First, the Lafrenzes argue that because their truck-leasing operation does not employ anyone and because section 1301(b) (1) holds only "employers" accountable for withdrawal liability, their truck-leasing operation is not a trade or business under the statute. This argument is unpersuasive because the statute does not require that a trade or business under common control also have employees. The point of section 1301(b) (1) is simply to prevent the controlling group of a company from avoiding withdrawal liability by shifting corporate assets into other business ventures under its control. See H.F. Johnson, Inc., 830 F.2d at 1013 ("Congress enacted Sec. 1301(b) in order to prevent businesses from shirking their ERISA obligations by fractionalizing operations into many separate entities."); see also Teamsters Pension Trust Fund v. Allyn Transportation Co., 832 F.2d 502, 507 (9th Cir. 1987) (same). It is beyond dispute that the Lafrenzes were employers in their capacity as the controlling owners of Pre-Mix and that they also own and control the truck-leasing operation. Thus, the Lafrenzes' liability as "a single employer" under section 1301(b) (1) does not hinge on whether they independently hired employees as part of their truck-leasing operation, but on whether the truck-leasing operation and Pre-Mix are treated as a single business entity under the statute.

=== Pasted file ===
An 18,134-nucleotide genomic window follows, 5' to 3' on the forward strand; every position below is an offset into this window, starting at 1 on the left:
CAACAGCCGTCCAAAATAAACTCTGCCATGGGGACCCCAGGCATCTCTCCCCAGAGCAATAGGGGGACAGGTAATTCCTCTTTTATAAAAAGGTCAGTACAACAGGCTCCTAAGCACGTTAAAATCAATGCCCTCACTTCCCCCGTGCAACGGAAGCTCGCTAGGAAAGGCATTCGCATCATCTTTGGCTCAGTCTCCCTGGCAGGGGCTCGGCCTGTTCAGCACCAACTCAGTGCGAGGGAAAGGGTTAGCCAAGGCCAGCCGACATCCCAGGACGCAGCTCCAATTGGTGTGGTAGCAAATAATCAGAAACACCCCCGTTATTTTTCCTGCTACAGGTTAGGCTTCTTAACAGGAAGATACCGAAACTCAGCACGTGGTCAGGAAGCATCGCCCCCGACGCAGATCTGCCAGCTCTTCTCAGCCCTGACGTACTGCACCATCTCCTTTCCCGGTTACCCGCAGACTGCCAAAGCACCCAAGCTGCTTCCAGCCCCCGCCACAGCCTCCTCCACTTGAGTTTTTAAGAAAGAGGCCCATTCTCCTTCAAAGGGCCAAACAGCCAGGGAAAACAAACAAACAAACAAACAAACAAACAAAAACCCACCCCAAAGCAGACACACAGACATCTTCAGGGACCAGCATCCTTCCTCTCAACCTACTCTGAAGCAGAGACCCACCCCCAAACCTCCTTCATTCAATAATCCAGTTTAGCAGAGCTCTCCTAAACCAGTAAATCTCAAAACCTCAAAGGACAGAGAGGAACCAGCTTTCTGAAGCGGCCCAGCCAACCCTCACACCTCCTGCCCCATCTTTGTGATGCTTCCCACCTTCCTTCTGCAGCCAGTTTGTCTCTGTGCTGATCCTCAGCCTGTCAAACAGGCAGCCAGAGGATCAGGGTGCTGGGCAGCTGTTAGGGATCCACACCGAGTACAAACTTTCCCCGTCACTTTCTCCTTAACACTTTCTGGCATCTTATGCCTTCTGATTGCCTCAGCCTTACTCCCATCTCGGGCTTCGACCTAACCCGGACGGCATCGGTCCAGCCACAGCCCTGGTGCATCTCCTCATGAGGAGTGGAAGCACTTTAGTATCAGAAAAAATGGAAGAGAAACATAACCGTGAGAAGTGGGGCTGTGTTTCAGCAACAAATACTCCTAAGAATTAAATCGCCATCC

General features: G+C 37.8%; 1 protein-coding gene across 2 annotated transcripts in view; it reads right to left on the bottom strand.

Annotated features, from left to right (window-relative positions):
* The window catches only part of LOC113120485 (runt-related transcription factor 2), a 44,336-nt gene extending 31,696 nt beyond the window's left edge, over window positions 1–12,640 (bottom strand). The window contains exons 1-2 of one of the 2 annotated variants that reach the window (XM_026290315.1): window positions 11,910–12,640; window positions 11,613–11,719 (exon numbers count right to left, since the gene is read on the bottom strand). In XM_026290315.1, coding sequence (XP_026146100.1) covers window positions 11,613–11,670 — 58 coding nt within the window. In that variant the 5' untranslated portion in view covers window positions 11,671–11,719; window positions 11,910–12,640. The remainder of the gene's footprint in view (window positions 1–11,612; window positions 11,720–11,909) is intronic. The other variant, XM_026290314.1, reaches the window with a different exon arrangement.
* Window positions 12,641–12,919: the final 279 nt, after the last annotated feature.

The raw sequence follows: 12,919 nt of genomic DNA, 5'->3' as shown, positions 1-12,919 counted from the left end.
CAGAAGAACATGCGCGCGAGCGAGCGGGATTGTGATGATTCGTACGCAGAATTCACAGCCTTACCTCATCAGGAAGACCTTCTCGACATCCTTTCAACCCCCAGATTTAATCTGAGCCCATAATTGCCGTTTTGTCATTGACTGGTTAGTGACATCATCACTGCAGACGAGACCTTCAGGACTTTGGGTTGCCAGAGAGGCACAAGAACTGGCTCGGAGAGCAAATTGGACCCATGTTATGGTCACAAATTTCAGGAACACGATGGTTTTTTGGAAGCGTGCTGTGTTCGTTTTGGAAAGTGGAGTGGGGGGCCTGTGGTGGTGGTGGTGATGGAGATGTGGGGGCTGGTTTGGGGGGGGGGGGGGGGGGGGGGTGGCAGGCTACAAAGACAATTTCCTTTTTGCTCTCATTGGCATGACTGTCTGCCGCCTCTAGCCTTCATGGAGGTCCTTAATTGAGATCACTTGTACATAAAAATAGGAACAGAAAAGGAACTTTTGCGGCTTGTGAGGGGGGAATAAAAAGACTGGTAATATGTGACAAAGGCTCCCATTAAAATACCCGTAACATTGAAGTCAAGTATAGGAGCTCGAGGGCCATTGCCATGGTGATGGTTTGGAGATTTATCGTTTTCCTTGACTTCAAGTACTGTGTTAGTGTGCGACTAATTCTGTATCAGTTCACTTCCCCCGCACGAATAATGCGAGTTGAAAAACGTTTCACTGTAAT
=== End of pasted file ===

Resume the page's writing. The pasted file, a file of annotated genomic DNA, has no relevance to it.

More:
Second, the Lafrenzes argue that their truck-leasing operation should not be considered a trade or business because it is a passive investment. This argument fails because the statute does not distinguish between active and passive investments.7 Two district courts have held that a proprietorship which only leased property to a commonly controlled corporation under a net lease was a trade or business under section 1301(b) (1). United Food v. Progressive Supermarkets, 644 F. Supp. 633, 638 (D.N.J. 1986); Pension Benefit Guaranty Corporation v. Center City Motors, 609 F. Supp. 409, 412 (S.D. Cal. 1984). The Lafrenzes argue that Center City Motors and Progressive Supermarkets are inapposite because their trucks were not leased to Pre-Mix. However, Anita Lafrenz testified in her deposition that they leased the trucks to Pre-Mix, which in turn leased the trucks to another company. Excerpt of Record, Clerk's Document 10 at 73-75. Moreover, we agree with the district court that section 1301(b) (1) does not require that commonly controlled businesses be economically related. We thus conclude that the Lafrenz truck-leasing operation is a trade or business under section 1301(b) (1).